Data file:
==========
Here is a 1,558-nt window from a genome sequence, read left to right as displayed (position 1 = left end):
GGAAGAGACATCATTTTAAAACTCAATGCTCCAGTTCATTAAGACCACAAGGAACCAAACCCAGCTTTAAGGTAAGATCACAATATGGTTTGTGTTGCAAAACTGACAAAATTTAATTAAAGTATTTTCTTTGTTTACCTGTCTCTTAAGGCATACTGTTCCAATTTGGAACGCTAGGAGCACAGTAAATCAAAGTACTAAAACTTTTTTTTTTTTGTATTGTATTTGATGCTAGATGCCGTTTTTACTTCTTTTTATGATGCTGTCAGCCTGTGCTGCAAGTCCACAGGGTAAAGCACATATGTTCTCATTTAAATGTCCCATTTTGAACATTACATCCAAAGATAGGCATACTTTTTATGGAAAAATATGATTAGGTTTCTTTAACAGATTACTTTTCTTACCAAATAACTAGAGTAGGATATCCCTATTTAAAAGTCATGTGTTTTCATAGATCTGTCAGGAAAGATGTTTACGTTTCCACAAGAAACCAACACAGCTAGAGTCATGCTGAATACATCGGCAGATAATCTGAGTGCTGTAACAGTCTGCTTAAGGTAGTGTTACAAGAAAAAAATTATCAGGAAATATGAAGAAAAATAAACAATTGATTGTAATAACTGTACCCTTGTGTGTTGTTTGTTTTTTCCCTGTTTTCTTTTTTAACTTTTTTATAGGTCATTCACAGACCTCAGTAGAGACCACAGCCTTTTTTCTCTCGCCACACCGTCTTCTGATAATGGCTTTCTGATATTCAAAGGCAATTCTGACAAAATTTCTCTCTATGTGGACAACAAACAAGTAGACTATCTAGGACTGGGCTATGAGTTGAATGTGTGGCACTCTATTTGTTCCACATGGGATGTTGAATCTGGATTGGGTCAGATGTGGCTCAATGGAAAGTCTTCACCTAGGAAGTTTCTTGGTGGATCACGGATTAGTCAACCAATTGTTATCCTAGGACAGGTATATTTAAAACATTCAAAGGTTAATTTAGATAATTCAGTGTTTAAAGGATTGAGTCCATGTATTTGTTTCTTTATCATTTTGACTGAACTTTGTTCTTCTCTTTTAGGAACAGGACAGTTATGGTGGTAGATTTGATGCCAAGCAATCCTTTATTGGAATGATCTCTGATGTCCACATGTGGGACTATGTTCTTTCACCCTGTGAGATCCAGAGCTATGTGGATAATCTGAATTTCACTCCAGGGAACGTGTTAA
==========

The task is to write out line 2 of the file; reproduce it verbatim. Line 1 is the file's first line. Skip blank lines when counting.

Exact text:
GGAAGAGACATCATTTTAAAACTCAATGCTCCAGTTCATTAAGACCACAAGGAACCAAACCCAGCTTTAAGGTAAGATCACAATATGGTTTGTGTTGCAAAACTGACAAAATTTAATTAAAGTATTTTCTTTGTTTACCTGTCTCTTAAGGCATACTGTTCCAATTTGGAACGCTAGGAGCACAGTAAATCAAAGTACTAAAACTTTTTTTTTTTTGTATTGTATTTGATGCTAGATGCCGTTTTTACTTCTTTTTATGATGCTGTCAGCCTGTGCTGCAAGTCCACAGGGTAAAGCACATATGTTCTCATTTAAATGTCCCATTTTGAACATTACATCCAAAGATAGGCATACTTTTTATGGAAAAATATGATTAGGTTTCTTTAACAGATTACTTTTCTTACCAAATAACTAGAGTAGGATATCCCTATTTAAAAGTCATGTGTTTTCATAGATCTGTCAGGAAAGATGTTTACGTTTCCACAAGAAACCAACACAGCTAGAGTCATGCTGAATACATCGGCAGATAATCTGAGTGCTGTAACAGTCTGCTTAAGGTAGTGTTACAAGAAAAAAATTATCAGGAAATATGAAGAAAAATAAACAATTGATTGTAATAACTGTACCCTTGTGTGTTGTTTGTTTTTTCCCTGTTTTCTTTTTTAACTTTTTTATAGGTCATTCACAGACCTCAGTAGAGACCACAGCCTTTTTTCTCTCGCCACACCGTCTTCTGATAATGGCTTTCTGATATTCAAAGGCAATTCTGACAAAATTTCTCTCTATGTGGACAACAAACAAGTAGACTATCTAGGACTGGGCTATGAGTTGAATGTGTGGCACTCTATTTGTTCCACATGGGATGTTGAATCTGGATTGGGTCAGATGTGGCTCAATGGAAAGTCTTCACCTAGGAAGTTTCTTGGTGGATCACGGATTAGTCAACCAATTGTTATCCTAGGACAGGTATATTTAAAACATTCAAAGGTTAATTTAGATAATTCAGTGTTTAAAGGATTGAGTCCATGTATTTGTTTCTTTATCATTTTGACTGAACTTTGTTCTTCTCTTTTAGGAACAGGACAGTTATGGTGGTAGATTTGATGCCAAGCAATCCTTTATTGGAATGATCTCTGATGTCCACATGTGGGACTATGTTCTTTCACCCTGTGAGATCCAGAGCTATGTGGATAATCTGAATTTCACTCCAGGGAACGTGTTAA